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America's automotive industry continues to boom, with analysts predicting that sales in 2014 will reach over 16 million units while marking just the second time since World War II that the industry has seen five consecutive years of growth. The estimates, if correct, would represent a 500,000-unit improvement over the current projections for 2013.

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Ford is on a roll this year, with excellent quarterly earnings and better-than-expected vehicle sales leading to 800 more job opportunities with the Blue Oval. In January, Ford announced that it wanted to hire 2,200 salaried employees, but, since then, that figure has been revised to 3,000, representing a 36-percent increase over original projections. About 1,500 of those jobs remain, 80 percent of which are technical professional positions.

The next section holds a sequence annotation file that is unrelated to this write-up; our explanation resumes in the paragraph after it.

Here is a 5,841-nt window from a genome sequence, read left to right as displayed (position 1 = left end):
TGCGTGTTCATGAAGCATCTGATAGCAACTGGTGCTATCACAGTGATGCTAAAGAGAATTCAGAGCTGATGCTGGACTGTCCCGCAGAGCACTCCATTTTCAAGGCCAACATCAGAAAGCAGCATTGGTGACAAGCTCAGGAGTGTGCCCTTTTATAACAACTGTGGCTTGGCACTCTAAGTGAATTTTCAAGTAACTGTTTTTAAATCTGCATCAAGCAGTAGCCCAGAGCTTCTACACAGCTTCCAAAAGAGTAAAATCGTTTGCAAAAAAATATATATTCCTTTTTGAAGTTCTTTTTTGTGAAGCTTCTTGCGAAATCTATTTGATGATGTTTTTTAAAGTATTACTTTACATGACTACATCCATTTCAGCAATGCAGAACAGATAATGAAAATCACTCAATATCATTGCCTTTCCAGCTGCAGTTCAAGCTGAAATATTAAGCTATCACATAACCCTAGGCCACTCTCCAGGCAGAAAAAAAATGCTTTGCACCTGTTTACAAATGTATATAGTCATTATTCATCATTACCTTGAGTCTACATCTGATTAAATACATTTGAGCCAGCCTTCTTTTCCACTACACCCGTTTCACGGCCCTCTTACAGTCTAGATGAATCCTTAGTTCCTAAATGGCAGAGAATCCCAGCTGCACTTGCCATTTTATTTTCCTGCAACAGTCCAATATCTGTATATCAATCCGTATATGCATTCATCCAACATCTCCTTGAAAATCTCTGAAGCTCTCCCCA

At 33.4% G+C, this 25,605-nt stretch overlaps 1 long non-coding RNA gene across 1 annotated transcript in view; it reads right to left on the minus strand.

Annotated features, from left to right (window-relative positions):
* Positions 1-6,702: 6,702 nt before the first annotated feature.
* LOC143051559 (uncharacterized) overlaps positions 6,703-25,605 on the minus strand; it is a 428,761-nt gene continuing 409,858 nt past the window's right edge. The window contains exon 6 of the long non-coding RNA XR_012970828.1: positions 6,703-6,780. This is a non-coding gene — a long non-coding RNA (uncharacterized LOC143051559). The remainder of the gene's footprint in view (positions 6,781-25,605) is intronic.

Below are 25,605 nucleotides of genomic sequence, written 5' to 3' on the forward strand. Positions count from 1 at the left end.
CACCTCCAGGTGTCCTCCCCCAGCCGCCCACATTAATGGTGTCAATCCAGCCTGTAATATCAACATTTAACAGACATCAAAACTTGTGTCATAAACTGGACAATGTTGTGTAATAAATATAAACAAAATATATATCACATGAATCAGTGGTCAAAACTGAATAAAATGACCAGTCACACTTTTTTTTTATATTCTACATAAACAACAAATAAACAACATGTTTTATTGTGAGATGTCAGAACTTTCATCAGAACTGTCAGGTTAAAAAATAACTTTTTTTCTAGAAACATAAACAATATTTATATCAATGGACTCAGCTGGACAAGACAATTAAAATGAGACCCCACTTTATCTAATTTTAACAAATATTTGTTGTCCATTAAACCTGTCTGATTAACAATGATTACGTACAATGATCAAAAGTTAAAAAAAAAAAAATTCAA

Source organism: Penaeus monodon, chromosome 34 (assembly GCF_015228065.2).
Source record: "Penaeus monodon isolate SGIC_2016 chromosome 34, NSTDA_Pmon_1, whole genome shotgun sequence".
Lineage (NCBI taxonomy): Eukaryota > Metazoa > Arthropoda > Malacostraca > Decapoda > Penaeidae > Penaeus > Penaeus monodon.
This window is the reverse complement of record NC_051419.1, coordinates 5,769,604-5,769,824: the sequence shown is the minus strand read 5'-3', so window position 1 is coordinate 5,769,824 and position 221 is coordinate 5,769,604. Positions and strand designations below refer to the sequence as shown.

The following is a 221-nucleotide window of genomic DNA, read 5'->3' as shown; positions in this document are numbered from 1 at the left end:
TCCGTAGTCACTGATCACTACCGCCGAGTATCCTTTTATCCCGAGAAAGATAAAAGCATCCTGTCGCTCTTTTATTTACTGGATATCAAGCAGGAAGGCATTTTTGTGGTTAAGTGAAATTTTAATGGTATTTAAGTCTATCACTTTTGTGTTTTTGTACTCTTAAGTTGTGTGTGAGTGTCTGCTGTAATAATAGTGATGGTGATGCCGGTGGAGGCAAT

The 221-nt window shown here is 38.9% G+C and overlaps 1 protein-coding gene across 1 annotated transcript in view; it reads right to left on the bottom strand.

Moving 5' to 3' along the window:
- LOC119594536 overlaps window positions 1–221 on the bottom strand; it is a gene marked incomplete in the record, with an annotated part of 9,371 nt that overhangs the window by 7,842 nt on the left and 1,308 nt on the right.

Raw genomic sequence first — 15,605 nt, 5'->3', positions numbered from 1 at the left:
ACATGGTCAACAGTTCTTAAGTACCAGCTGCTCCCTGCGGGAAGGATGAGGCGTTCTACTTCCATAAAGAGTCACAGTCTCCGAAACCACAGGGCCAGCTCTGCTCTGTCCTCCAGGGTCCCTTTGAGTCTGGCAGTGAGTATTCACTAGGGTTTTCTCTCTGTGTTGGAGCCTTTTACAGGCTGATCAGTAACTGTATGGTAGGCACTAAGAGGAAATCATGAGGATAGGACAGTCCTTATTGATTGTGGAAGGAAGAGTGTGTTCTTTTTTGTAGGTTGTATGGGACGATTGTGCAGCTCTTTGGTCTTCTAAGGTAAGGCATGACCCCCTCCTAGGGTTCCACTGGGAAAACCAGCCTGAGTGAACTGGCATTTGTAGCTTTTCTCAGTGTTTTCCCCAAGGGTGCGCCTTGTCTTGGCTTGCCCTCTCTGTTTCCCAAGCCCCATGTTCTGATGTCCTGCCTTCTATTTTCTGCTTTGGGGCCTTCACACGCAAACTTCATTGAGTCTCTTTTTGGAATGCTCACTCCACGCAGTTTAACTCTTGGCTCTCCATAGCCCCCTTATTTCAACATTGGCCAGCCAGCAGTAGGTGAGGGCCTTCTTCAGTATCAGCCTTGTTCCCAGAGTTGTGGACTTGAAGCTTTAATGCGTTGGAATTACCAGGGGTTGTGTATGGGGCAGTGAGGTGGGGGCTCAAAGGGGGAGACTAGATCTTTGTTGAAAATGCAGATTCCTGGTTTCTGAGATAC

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Subaru Surges Ahead Of Accelerating Industry Sales

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Ford And Nissan Make Big Gains, Toyota Falls

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Factory in Georgetown, Kentucky will add a line to produce the car

For the first time, Lexus, one of America's most popular luxury car brands, will build cars in the United States.

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There are ways to prevent losing your car to the repo man

The percentage of 60-day delinquencies on car loans nudged upward in the final months of 2012, the first increase in delinquency rates since the recession and financial meltdown began in 2008.

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Marchionne: 'There can be no more doubt our comeback is real'

Just three years out of bankruptcy, Chrysler posted a $1.7 billion profit in 2012 and said it expects to earn more than $2 billion this year.

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Investment preserves 4,000 jobs in region, but doesn't add new ones

How far has General Motors come since the federal government rescued it from bankruptcy four short years ago?